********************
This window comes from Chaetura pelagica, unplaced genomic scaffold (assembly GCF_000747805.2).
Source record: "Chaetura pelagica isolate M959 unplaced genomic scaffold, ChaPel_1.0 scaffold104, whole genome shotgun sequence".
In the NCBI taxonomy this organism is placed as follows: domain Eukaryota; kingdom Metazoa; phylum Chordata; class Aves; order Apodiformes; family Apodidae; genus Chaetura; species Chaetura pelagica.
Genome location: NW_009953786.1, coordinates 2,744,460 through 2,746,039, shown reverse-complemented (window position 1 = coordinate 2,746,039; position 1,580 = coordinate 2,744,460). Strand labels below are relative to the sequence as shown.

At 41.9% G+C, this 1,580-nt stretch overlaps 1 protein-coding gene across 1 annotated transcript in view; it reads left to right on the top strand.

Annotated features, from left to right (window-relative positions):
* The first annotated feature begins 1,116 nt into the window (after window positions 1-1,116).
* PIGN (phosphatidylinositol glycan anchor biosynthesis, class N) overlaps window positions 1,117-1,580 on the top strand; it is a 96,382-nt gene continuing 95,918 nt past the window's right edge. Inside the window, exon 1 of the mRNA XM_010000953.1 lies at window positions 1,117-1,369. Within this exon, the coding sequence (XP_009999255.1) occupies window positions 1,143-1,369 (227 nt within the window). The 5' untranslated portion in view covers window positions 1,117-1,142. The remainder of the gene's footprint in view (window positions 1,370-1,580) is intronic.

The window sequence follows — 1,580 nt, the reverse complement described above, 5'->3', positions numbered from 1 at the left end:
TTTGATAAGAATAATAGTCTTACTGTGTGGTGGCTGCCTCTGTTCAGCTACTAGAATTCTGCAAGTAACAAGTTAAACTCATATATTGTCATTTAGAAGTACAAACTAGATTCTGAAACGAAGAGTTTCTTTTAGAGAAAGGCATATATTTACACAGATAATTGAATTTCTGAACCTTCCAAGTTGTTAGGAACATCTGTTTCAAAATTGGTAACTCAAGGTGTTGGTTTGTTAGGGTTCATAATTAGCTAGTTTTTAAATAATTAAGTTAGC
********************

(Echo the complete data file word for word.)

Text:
This window comes from Chaetura pelagica, unplaced genomic scaffold (assembly GCF_000747805.2).
Source record: "Chaetura pelagica isolate M959 unplaced genomic scaffold, ChaPel_1.0 scaffold104, whole genome shotgun sequence".
In the NCBI taxonomy this organism is placed as follows: domain Eukaryota; kingdom Metazoa; phylum Chordata; class Aves; order Apodiformes; family Apodidae; genus Chaetura; species Chaetura pelagica.
Genome location: NW_009953786.1, coordinates 2,744,460 through 2,746,039, shown reverse-complemented (window position 1 = coordinate 2,746,039; position 1,580 = coordinate 2,744,460). Strand labels below are relative to the sequence as shown.

At 41.9% G+C, this 1,580-nt stretch overlaps 1 protein-coding gene across 1 annotated transcript in view; it reads left to right on the top strand.

Annotated features, from left to right (window-relative positions):
* The first annotated feature begins 1,116 nt into the window (after window positions 1-1,116).
* PIGN (phosphatidylinositol glycan anchor biosynthesis, class N) overlaps window positions 1,117-1,580 on the top strand; it is a 96,382-nt gene continuing 95,918 nt past the window's right edge. Inside the window, exon 1 of the mRNA XM_010000953.1 lies at window positions 1,117-1,369. Within this exon, the coding sequence (XP_009999255.1) occupies window positions 1,143-1,369 (227 nt within the window). The 5' untranslated portion in view covers window positions 1,117-1,142. The remainder of the gene's footprint in view (window positions 1,370-1,580) is intronic.

The window sequence follows — 1,580 nt, the reverse complement described above, 5'->3', positions numbered from 1 at the left end:
TTTGATAAGAATAATAGTCTTACTGTGTGGTGGCTGCCTCTGTTCAGCTACTAGAATTCTGCAAGTAACAAGTTAAACTCATATATTGTCATTTAGAAGTACAAACTAGATTCTGAAACGAAGAGTTTCTTTTAGAGAAAGGCATATATTTACACAGATAATTGAATTTCTGAACCTTCCAAGTTGTTAGGAACATCTGTTTCAAAATTGGTAACTCAAGGTGTTGGTTTGTTAGGGTTCATAATTAGCTAGTTTTTAAATAATTAAGTTAGC